Bravo to the food critic and reviewer of the cookbook "Breakfast at
Brennan's" who called some of the recipes in the book mastodon food and said
the practice of serving butter, whole eggs, cream and alcohol for breakfast
belonged in the brontosaur `50s. Do people still eat like that? Apparently many
do for Brennan's is packed every day from 8 a.m. on and it is not only because
the ambiance is engaging or the service is polite. Those early morning diners
scarf down a lot of dishes that should have passed into oblivion along with
beef Wellington and jello molds. Two that were invented here are big
sellers--bananas Foster made with butter, sugar, rum, liqueur and ice cream;
and eggs Hussard composed of poached eggs, Holland rusks, Canadian bacon and
Hollandaise and Marchand de Vin sauces.
Brennan's, 417 Rue Royale. Tel. 504-525-9713. Open daily for breakfast,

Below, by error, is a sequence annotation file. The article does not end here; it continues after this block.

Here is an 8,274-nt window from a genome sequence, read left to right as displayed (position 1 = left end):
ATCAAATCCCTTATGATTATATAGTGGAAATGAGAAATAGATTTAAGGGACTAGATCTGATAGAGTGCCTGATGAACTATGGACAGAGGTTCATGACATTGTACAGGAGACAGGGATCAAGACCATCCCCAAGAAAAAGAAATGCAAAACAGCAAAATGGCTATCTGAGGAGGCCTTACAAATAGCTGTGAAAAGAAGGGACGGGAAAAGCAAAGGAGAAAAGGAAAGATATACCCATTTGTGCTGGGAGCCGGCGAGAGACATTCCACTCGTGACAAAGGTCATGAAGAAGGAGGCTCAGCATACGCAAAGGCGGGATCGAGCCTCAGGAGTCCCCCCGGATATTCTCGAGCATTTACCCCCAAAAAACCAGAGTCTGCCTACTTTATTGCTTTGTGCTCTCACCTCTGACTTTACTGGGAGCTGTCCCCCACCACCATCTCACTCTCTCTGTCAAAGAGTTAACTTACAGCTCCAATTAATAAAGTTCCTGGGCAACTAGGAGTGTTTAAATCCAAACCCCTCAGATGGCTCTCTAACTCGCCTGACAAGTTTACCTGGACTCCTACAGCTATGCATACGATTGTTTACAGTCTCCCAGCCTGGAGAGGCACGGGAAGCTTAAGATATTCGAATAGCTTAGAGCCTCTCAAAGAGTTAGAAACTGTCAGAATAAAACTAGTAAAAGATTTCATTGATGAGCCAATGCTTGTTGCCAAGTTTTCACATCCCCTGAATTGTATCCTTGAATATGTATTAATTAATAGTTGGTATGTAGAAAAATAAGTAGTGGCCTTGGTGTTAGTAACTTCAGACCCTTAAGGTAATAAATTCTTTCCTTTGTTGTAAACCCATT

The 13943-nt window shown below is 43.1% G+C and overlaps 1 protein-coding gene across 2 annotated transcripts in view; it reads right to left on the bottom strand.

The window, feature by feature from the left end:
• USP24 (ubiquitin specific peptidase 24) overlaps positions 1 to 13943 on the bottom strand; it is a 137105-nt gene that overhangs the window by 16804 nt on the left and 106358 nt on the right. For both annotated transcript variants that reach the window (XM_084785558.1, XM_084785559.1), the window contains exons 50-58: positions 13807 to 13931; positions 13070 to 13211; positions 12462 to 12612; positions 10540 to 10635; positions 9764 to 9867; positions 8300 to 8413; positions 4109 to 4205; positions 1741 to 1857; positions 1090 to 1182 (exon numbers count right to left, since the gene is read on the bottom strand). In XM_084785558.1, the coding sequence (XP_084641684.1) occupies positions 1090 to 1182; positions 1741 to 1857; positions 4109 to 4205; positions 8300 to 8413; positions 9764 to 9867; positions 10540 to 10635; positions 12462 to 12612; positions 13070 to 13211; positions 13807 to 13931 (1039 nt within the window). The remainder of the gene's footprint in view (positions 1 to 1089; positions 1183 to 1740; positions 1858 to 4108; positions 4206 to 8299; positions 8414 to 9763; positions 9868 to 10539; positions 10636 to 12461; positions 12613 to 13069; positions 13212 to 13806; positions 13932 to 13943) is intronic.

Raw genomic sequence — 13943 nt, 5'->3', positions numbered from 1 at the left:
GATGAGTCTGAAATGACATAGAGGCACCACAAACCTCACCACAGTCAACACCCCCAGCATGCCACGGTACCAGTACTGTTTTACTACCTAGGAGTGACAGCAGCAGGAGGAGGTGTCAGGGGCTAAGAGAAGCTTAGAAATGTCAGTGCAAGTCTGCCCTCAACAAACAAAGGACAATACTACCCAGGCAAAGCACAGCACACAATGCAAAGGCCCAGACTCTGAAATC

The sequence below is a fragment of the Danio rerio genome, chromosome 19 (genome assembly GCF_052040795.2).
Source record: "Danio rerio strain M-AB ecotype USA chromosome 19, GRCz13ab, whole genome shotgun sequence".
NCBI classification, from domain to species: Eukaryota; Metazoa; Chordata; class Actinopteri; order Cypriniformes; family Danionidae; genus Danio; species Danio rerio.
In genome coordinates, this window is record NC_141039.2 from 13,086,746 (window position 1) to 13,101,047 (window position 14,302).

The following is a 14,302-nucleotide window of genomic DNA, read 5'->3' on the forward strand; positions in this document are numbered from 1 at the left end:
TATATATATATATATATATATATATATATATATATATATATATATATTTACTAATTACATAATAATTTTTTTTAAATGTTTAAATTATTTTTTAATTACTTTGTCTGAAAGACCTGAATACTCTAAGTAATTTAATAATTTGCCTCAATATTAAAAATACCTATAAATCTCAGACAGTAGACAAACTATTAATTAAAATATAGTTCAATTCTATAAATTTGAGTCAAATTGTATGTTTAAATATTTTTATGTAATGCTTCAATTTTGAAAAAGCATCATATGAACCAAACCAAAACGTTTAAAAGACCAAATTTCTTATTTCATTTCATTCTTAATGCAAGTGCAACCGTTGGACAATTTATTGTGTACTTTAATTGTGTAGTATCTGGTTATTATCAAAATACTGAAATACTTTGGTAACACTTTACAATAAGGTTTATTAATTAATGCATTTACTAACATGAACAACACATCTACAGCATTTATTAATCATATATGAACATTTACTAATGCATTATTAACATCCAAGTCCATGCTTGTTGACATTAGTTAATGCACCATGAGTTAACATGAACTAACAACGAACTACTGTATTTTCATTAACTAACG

lunch and dinner. Very expensive. www.brennansneworleans.com
The Bistro at Maison de Ville is a restaurant that justifies New
Orleans's repu-tation as a dining capital of the world. Housed in a small and
posh hotel dating from the 1700s, the dining room, seating only 40, has a chic
look that is quintessential Parisian bistro and the atmosphere of a local
eatery where the owner knows every patron. Pinch hitting for the proprietor is
the maitre d', a warm, gregarious Belgian native, and behind him is a talented
chef who wants your dining experience to be special.
The evening meal began with an irresistible tapenade and every dish that followed
stood up to the strong start--fried oysters with polenta croutons, goat cheese
and spinach salad; quail ravioli in sage broth with fried sage leaves; smoked
duck breast; salmon on large grain couscous; veal osso buco; and glorious desserts.